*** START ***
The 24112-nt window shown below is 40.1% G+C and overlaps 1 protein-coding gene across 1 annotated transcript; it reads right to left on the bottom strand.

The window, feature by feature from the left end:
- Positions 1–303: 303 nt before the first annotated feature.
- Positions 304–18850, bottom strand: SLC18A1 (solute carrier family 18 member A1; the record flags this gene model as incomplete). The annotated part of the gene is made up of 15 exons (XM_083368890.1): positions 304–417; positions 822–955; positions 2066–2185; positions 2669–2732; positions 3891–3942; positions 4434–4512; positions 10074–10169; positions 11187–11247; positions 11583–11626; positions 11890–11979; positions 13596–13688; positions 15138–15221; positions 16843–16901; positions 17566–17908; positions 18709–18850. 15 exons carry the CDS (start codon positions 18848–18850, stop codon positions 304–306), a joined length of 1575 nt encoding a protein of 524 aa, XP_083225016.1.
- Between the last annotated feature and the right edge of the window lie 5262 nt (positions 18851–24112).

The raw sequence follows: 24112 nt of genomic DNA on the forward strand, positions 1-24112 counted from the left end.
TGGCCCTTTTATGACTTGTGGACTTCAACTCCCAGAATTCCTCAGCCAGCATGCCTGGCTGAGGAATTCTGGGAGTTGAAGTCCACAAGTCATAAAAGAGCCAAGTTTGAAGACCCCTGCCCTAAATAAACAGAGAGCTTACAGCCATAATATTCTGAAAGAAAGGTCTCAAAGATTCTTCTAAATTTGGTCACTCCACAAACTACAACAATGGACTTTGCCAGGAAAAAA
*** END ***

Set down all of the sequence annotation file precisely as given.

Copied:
The 24112-nt window shown below is 40.1% G+C and overlaps 1 protein-coding gene across 1 annotated transcript; it reads right to left on the bottom strand.

The window, feature by feature from the left end:
- Positions 1–303: 303 nt before the first annotated feature.
- Positions 304–18850, bottom strand: SLC18A1 (solute carrier family 18 member A1; the record flags this gene model as incomplete). The annotated part of the gene is made up of 15 exons (XM_083368890.1): positions 304–417; positions 822–955; positions 2066–2185; positions 2669–2732; positions 3891–3942; positions 4434–4512; positions 10074–10169; positions 11187–11247; positions 11583–11626; positions 11890–11979; positions 13596–13688; positions 15138–15221; positions 16843–16901; positions 17566–17908; positions 18709–18850. 15 exons carry the CDS (start codon positions 18848–18850, stop codon positions 304–306), a joined length of 1575 nt encoding a protein of 524 aa, XP_083225016.1.
- Between the last annotated feature and the right edge of the window lie 5262 nt (positions 18851–24112).

The raw sequence follows: 24112 nt of genomic DNA on the forward strand, positions 1-24112 counted from the left end.
TGGCCCTTTTATGACTTGTGGACTTCAACTCCCAGAATTCCTCAGCCAGCATGCCTGGCTGAGGAATTCTGGGAGTTGAAGTCCACAAGTCATAAAAGAGCCAAGTTTGAAGACCCCTGCCCTAAATAAACAGAGAGCTTACAGCCATAATATTCTGAAAGAAAGGTCTCAAAGATTCTTCTAAATTTGGTCACTCCACAAACTACAACAATGGACTTTGCCAGGAAAAAA